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Re: 2 questions

From: Constantine A. Murenin <cnst@NetBSD.org>
Date: Sat, 28 Mar 2015 18:19:30 -0700
Message-ID: <55175322.8090201@NetBSD.org>
To: Glen <glen.84@gmail.com>
CC: ietf-http-wg@w3.org
On 2015-03-28 7:43, Glen wrote:
> 1. What were the reasons for HTTP/2 not requiring TLS?
>
> Is there a significant performance consideration, is it related to the cost of certificates (which is now fairly low or even free), or are there other technical reasons?

This is incorrect.  The cost of certificates for webmasters is not 
"fairly low or even free".

If you have one single domain and you disregard the opportunistic costs 
you have to repeatedly endure in order to renew the certificate at least 
once per year (for the rest of the life of the web-site), sure, the cost 
may indeed be "fairly low or even free".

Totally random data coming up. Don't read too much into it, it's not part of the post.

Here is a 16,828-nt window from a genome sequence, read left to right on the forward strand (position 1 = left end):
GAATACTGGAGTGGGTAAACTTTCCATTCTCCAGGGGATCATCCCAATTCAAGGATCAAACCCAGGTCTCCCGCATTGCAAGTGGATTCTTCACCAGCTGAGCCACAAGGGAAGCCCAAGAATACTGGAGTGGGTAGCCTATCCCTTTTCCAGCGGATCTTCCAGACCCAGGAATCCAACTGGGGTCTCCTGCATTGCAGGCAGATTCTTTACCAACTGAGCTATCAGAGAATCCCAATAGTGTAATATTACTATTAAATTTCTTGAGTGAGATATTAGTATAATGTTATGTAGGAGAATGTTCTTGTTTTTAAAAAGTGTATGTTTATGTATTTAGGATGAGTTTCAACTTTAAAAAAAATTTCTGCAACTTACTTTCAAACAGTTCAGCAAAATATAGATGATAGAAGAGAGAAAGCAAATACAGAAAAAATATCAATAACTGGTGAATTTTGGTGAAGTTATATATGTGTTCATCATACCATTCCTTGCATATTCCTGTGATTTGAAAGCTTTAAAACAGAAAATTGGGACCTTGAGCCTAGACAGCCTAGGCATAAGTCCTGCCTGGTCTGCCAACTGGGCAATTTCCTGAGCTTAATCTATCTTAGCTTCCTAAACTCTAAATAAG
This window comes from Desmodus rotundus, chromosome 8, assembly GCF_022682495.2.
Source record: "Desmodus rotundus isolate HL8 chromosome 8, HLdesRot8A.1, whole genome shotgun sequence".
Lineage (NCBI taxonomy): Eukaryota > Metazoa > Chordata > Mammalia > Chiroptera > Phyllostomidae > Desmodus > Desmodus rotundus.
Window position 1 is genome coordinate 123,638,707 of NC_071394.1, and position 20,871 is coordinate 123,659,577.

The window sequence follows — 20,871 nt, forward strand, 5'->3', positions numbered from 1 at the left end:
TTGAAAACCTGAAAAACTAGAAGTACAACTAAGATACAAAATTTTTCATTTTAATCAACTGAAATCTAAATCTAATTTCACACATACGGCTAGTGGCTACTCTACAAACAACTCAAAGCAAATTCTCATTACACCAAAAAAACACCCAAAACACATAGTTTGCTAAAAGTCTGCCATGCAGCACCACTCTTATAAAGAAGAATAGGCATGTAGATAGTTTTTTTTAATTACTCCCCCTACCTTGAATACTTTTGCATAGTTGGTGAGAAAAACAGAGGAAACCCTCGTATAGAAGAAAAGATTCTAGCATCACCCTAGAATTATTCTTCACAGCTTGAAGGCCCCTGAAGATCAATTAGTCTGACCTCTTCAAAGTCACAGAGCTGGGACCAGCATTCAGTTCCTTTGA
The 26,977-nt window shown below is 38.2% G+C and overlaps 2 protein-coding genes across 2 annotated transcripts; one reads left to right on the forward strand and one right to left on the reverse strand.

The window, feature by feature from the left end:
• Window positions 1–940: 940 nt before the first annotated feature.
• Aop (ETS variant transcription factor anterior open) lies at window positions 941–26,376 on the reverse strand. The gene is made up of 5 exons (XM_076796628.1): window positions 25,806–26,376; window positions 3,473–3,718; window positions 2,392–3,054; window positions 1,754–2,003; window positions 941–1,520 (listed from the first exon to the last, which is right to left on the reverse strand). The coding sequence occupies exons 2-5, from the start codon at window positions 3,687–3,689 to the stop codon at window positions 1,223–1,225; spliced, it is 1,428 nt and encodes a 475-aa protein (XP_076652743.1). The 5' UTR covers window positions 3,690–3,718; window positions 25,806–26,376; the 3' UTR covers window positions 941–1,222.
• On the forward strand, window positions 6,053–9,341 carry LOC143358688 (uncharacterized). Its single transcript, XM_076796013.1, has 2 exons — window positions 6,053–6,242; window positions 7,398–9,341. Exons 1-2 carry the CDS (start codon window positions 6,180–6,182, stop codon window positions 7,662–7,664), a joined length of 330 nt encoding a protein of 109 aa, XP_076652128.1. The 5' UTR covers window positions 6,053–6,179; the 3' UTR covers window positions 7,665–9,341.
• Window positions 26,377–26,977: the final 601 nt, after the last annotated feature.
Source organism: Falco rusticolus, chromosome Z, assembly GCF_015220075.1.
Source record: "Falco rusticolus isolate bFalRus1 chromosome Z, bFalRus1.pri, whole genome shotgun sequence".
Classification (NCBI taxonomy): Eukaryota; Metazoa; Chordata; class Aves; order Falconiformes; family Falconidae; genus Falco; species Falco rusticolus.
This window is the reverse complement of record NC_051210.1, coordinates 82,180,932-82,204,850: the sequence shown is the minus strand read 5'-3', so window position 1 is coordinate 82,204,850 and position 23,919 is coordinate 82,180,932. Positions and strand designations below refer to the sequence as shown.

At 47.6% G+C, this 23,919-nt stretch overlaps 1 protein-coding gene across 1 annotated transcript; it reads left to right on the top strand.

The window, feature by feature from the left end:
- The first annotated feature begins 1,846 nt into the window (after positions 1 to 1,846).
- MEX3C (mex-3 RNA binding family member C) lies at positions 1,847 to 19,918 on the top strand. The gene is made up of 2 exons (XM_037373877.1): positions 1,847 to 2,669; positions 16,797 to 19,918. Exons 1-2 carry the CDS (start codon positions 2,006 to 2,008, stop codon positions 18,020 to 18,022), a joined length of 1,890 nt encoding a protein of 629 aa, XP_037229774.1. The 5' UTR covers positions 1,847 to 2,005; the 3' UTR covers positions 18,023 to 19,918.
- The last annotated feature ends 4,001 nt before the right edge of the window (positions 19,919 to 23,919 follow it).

However, that is not the case if you have a few dozen domains (or even 
subdomains), have had all of them on a single IPv4 address prior to the 
HTTPS considerations, have requirements to support fairly recent 
hardware with Android 2.3 (which has no SNI), want all of your users, 
including Android 2.x ones, to be able to navigate to your web-site when 
clicking the (https://) links posted outside of your control etc.

Think of all the consumer electronic devices like the 15 USD 802.11n 
wireless routers -- who's going to be paying for their certificates? 
Who will be renewing them every year at the "fairly low or even free" cost?

 > It would be nice if the web was just "secure by default", and I would 
have thought that now would be the right time to move in that direction.

Yes, but mandating a mandatory "https://" address scheme is not a 
solution.  As has been mentioned, Opportunistic Encryption through the 
"http://" address scheme is what would help here instead.

Cheers,
Constantine.
Received on Sunday, 29 March 2015 01:20:07 UTC

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